The Earth Through Time, 8e

Eighth Edition
by Harold L. Levin


Chapter 11 - page 1

Late Paleozoic Events

Pamela J. W. Gore
Georgia Perimeter College


The Late Paleozoic Era

Late Paleozoic = Devonian, Mississippian, Pennsylvanian, and Permian

The Mississippian and Pennsylvanian periods are sometimes referred to as the Carboniferous.

Large plants (including spore-bearing trees and seed ferns) colonized the land during the Late Paleozoic.
Accumulation of plant remains in swamps produced the vast coal deposits for which the Carboniferous was named.


 

Major events of the Paleozoic Era
Major events of the Paleozoic Era.


Late Paleozoic Tectonic Setting

The supercontinent Pangea (from the Greek, meaning "all land") was gradually assembled as the continents collided during the Late Paleozoic.

The larger continents (such as North America) grew by the addition of island arcs and microcontinents around their edges.

Paleogeography of the Late Paleozoic
Paleogeography of the Late Paleozoic

Continental collisions caused several orogenies or mountain-building events in eastern North America.

  1. Acadian orogeny and Caledonian orogeny
    Middle Silurian to middle Devonian.
    Laurentia (North America) and Baltica (Europe) collide to form Laurasia, and a volcanic island arc (Avalon terrane or Carolina terrane) collides with eastern North America.
  2. Alleghanian orogeny in eastern North America and Hercynian orogeny in central Europe
    Late Carboniferous
    Gondwana (the southern continents, Africa, South America, India, Australia, Antarctica) and Laurasia collide.
    Southern Appalachian mountains form as Laurasia collides with northwestern Africa (part of Gondwana).

The Acadian and Alleghanian orogenies were the result of the closure of the Iapetus Ocean and continental collisions which resulted in the formation of the supercontinent Pangea.

Physiographic provinces of the Appalachian region
Physiographic provinces of the Appalachian region in eastern North America.

The Alleghanian orogeny produced the folds in the Appalachian Valley and Ridge province, and large thrust faults in the southern Appalachians. Many of these folds are asymmetrically overturned to the northwest, and the surfaces of the thrust faults are inclined southeastward.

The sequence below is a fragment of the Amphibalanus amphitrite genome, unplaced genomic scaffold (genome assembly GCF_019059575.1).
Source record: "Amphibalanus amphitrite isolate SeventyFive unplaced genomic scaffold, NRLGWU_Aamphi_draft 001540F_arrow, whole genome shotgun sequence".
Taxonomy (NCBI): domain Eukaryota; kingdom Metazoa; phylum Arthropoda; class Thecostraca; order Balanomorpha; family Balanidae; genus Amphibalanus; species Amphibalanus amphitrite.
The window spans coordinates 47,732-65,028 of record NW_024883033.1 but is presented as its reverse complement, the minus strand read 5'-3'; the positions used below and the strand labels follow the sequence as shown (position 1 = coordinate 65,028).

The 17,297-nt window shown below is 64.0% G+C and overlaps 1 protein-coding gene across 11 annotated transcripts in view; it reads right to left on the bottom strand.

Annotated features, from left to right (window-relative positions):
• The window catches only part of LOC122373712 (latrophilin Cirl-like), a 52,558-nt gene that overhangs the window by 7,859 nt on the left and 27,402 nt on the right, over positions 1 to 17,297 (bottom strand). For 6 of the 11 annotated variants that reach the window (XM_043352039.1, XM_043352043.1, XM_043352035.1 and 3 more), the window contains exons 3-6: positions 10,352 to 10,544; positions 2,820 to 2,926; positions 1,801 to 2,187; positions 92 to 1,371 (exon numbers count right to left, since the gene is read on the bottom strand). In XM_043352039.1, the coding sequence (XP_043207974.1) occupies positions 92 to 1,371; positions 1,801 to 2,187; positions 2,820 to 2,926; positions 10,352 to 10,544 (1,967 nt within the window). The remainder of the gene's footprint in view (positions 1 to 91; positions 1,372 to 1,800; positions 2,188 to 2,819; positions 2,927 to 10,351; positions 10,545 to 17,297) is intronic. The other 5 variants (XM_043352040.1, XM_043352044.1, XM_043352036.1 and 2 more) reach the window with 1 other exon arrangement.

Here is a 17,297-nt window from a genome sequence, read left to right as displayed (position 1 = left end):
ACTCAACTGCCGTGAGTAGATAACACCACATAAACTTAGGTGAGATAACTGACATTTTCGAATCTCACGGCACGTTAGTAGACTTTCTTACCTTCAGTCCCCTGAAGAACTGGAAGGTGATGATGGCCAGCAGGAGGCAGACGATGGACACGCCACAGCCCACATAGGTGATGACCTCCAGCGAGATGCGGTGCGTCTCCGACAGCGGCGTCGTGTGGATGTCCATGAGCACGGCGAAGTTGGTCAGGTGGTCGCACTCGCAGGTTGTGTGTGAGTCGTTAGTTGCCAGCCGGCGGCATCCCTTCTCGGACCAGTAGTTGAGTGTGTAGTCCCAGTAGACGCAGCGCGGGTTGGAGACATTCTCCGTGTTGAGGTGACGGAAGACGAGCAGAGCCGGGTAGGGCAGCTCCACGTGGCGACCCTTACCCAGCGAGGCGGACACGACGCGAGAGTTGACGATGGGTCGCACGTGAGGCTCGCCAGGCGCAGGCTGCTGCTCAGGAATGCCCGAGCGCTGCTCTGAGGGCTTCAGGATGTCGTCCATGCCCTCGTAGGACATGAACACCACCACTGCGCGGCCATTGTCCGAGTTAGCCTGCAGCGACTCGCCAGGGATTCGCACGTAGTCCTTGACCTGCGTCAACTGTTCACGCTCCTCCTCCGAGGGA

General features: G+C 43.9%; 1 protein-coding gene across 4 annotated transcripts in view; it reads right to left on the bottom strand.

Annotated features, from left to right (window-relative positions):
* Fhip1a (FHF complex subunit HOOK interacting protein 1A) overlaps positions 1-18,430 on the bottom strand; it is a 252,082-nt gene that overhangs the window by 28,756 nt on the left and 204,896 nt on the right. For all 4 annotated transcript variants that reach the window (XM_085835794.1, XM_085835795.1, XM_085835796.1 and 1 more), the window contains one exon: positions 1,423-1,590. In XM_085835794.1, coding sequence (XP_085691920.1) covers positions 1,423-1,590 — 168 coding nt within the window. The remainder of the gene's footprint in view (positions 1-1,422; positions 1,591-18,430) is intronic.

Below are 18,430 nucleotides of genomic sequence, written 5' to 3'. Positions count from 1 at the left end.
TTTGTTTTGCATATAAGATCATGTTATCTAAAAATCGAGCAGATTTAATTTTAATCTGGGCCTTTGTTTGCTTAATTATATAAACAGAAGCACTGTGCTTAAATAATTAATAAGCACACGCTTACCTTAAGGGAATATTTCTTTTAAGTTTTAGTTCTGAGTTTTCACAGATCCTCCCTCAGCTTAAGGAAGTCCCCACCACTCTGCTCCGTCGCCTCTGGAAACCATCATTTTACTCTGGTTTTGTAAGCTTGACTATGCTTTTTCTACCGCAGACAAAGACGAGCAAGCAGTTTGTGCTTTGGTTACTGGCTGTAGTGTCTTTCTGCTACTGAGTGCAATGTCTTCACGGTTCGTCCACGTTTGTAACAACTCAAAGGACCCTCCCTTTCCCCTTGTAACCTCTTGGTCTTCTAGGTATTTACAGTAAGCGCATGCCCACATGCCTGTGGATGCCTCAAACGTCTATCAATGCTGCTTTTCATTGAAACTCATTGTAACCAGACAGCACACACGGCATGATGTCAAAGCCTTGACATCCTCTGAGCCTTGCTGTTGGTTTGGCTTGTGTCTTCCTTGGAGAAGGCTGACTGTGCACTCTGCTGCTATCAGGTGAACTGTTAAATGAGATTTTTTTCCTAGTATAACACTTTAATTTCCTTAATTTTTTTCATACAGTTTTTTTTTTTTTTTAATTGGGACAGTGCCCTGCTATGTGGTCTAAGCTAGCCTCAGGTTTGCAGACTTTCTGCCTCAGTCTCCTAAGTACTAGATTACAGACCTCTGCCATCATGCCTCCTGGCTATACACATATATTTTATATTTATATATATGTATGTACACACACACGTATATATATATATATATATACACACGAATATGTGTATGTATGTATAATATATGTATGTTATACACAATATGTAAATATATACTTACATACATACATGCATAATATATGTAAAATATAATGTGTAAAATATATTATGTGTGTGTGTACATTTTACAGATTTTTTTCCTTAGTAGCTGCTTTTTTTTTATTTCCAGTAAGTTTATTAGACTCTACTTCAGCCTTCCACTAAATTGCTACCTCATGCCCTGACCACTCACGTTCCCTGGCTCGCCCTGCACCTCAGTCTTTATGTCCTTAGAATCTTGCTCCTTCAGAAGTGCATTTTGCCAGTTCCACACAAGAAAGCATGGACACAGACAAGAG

Fold and thrust fault
Fold and thrust fault in the Pennsylvanian Crab Orchard Mountain Group, formed during the Alleghenian Orogeny. Note the overturned fold and southeast-dipping thrust fault. Road cut near Ozone, Tennessee, Route 40/75 eastbound. Photo courtesy of Pamela Gore.

Deep seismic reflection profiling studies indicate that the crystalline rocks of the Blue Ridge and Piedmont regions were thrust-faulted onto the craton by the continental collision, sliding at least 260 km to the west. The Blue Ridge and Piedmont metamorphic and igneous rocks form a sheet ranging from 6 to 15 km thick, overlying relatively flat-lying lower Paleozoic sedimentary rocks. This type of tectonic deformation is called "thin-skinned tectonics."

Cross-section through the southern Appalachians
Legend
Cross-section through the southern Appalachians, based on deep seismic reflection profiles. Thickness of section on left (NW) edge is 10 km.


Orogenies in Western North America

In the western part of North America, the Antler orogeny began in the Devonian with the subduction of oceanic lithosphere beneath the western margin of the continent.

A volcanic island arc collided with the western margin of North America, crushing sediments and causing thrust faulting (Roberts Mountains Thrust Fault of Nevada). Continental rise and slope deposits were thrust as much as 80 km over shallow water sediments of the former continental shelf.

The Antler Orogeny continued into the Mississippian and Pennsylvanian.


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Document created by: Pamela J. W. Gore
Georgia Perimeter College, Clarkston, GA

November 13-14, 2005